Last act, the End, this is where we all came in. The final Apocalypse is when every man sees what he sees, feels what he feels, and hears what he hears. The creatures of all your dreams and nightmares are right here, right now, solid as they ever were or ever will be, electric vitality of careening subways faster faster faster stations flash by in a blur. Pan God of Panic, whips screaming crowds, as millions of faces look up at the torn sky: OFF THE TRACK! OFF THE TRACK!”

    Pop Apocalypse Plate 1 (1988) by Keith Haring is an original silkscreen. Pop Apocalypse Plate 1 from the Apocalypse portfolio is hand signed in pencil and is an edition of 90. For more information about Keith Haring or Pop Apocalypse Plate 1 and the complete Apocalypse Portfolio, please contact the gallery. $9,995 framed.

  • Keith Haring Untitled (Concentric Man)

    Anyone who thinks Keith Haring's art is simple and happy may find something entirely new at another glance. A friend of his once described it like “We think of the figures, and we think it’s really clear. But when we take it one step further, it becomes complicated. It’s never set. It’s always very diverse in meanings and possibilities.” 

    Haring’s subjects, his glowing family of spinning breakdancers, barking dogs, whizzing flying saucers and colorful flowers—gave birth to the sprawling cast of painted characters that now populate the walls of the world’s cities. Energetic figures like Untitled (Concentric Man) or Cup Man in this original screenprint. 

    His was a life of endless energy combined with an urge to create so insistent that the art seems to have tumbled out of him as fast as he could make it. "The only time I am happy is when I am working," he wrote in one of his journals, and elsewhere, "Work is all I have and art is more important than life.”

    Which explains while Haring died in 1990 from an AIDS-related illness at just 31-years-old, he had already secured his place as an art icon and activist. In just ten years, he tackled issues such as sex, birth, death, and war. And during the darkest times of the AIDS crisis, Haring’s figures shone like a beacon with protest, hope, questions, unity, and defiance.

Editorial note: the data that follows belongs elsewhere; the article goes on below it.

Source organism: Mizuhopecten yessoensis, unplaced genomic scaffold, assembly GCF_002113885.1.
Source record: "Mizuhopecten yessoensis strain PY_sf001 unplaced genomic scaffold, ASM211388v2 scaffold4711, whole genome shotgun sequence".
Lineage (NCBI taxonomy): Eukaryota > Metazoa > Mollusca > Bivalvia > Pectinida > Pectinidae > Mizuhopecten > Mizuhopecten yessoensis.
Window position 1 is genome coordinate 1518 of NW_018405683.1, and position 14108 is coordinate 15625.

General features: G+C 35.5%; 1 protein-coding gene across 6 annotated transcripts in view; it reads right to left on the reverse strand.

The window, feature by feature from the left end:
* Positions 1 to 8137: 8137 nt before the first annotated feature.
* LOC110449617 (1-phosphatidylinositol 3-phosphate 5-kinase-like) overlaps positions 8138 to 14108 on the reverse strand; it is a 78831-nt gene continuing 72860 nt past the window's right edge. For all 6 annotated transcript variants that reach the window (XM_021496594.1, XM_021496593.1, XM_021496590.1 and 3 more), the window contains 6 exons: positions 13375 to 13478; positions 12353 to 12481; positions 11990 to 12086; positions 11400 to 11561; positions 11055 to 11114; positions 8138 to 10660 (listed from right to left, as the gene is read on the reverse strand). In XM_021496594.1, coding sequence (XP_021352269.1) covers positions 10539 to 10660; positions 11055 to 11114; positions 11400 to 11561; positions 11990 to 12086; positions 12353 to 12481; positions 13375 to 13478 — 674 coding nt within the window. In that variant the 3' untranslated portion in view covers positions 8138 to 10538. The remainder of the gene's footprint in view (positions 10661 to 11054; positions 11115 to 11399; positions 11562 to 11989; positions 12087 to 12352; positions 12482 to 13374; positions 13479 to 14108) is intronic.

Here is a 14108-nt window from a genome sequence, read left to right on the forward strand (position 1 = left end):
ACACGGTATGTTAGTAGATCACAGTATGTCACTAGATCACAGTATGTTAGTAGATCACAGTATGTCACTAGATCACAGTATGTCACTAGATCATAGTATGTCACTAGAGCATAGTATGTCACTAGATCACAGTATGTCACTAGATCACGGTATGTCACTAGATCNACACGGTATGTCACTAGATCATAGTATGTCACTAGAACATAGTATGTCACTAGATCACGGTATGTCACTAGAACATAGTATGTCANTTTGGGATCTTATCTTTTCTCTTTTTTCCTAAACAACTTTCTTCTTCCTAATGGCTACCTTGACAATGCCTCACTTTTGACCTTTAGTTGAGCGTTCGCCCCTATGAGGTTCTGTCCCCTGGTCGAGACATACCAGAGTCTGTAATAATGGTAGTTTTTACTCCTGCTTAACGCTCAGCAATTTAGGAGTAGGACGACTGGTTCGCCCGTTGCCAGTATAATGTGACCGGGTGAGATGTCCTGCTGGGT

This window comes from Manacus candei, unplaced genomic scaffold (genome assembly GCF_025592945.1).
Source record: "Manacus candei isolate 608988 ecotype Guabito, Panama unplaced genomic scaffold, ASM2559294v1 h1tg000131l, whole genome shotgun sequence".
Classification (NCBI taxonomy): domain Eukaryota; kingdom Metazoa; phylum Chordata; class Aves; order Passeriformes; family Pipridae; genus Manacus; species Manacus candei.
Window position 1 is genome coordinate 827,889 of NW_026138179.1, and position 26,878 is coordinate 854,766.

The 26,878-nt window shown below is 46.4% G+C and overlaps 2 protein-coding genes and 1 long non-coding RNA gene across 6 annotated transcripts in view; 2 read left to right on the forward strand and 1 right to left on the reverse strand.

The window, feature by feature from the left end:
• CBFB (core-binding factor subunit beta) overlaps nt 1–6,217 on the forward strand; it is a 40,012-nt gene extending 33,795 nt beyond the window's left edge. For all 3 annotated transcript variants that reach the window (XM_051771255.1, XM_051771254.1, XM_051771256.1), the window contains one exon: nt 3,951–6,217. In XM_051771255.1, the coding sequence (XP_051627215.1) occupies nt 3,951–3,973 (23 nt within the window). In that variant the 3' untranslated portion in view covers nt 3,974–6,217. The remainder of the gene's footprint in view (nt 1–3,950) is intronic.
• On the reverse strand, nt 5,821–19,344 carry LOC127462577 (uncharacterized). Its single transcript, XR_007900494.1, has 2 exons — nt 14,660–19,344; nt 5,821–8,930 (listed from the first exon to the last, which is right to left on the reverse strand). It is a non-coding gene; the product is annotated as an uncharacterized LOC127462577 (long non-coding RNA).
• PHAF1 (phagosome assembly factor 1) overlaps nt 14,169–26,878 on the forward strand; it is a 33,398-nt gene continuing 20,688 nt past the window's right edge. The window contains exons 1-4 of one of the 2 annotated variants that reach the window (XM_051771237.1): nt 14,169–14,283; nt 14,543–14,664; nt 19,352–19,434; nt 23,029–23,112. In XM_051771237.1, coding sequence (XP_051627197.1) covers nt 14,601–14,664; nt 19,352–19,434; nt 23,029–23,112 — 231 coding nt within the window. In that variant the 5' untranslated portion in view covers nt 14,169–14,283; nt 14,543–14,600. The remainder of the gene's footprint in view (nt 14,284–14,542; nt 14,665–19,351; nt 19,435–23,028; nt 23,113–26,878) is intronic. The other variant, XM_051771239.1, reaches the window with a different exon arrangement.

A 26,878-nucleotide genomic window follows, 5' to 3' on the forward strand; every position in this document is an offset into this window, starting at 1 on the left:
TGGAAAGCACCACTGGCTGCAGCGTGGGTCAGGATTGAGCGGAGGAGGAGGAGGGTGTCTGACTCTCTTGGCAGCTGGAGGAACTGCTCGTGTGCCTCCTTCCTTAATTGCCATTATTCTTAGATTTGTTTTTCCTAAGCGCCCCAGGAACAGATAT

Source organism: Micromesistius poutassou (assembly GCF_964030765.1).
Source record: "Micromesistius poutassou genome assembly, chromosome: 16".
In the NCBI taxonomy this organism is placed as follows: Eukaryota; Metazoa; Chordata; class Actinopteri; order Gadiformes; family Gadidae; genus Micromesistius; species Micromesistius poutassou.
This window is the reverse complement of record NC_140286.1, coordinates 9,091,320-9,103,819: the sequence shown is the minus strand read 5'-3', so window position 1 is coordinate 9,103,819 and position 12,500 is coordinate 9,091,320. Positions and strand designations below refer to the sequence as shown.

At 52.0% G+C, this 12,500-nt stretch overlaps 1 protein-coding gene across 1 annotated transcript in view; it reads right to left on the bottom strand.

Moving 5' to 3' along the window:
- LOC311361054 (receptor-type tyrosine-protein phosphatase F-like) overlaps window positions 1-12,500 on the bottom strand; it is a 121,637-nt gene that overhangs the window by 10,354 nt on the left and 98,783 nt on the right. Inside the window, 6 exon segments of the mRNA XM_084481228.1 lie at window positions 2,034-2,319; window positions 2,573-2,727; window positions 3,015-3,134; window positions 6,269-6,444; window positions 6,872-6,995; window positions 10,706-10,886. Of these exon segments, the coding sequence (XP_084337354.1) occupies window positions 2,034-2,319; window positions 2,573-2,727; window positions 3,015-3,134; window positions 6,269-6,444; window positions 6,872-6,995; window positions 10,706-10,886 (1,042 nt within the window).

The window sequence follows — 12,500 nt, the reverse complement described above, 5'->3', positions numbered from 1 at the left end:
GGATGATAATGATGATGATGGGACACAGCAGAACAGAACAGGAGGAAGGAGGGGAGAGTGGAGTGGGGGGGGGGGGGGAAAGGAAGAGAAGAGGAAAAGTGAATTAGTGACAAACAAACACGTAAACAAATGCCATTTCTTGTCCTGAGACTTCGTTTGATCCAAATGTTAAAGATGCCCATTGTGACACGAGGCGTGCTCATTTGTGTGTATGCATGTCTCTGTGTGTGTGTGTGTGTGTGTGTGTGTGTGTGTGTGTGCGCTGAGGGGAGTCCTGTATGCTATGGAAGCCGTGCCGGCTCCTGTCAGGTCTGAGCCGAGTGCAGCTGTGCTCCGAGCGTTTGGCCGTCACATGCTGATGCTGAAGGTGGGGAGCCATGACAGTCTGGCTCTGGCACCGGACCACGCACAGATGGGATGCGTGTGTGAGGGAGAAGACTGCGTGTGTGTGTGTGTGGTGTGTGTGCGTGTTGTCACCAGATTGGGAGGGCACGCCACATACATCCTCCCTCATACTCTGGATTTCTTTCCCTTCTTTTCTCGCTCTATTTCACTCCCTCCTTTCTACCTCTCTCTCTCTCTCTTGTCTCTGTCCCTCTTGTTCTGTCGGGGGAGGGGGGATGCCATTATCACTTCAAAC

Untitled (Concentric Man) or Cup Man (1989) by Keith Haring is an original screenprint. Untitled (Concentric Man) from the Kinderstern portfolio is hand signed in pencil and is an edition of 100. For more information about Keith Haring or Untitled (Concentric Man), please contact the gallery. SOLD.

  • John Baldessari Two Bowlers (with Questioning Person)

    For five decades, John Baldessari has been challenging audiences to reconsider the nature of art with wit, humour and a captivating visual sense. His work amuses, unsettles, questions and makes you look twice and think thrice; laugh out loud; and in general gain a sharpened awareness of the overlapping processes of art-making, art viewing and art thinking. “I go back and forth between wanting to be abundantly simple and maddeningly complex,” he said. 

    Mr. Baldessari’s art is saved from its own rigors by his love of color, born of his beginnings as a painter, and his passion for film. The original  screenprint and lithograph Two Bowlers (with Questioning Person) is an example of his masterful use of color creating a dyamic set of images. Baldessari has often said that he wants his work to make people stop and look, rather than just take it in passively. He accomplishes this in this piece with the compelling and puzzling composition and design. 

    At 87, what's next for the acclaimed "Godfather of Conceptual Art"? Emojis. "I just wondered what they'd look like large," He says. Baldessari finds the animal icons so stupid and fascinating, he has turned them into a vast menagerie, full of cheesy lines from films. 

    Two Bowlers (with Questioning Person) (1994) by John Baldessari is an original lithograph and screenprint. Two Bowlers (with Questioning Person) is an edition of 43. For more information about John Baldessari, or the the original lithograph and screenprint Two Bowlers (with Questioning Person), please contact the gallery. SOLD.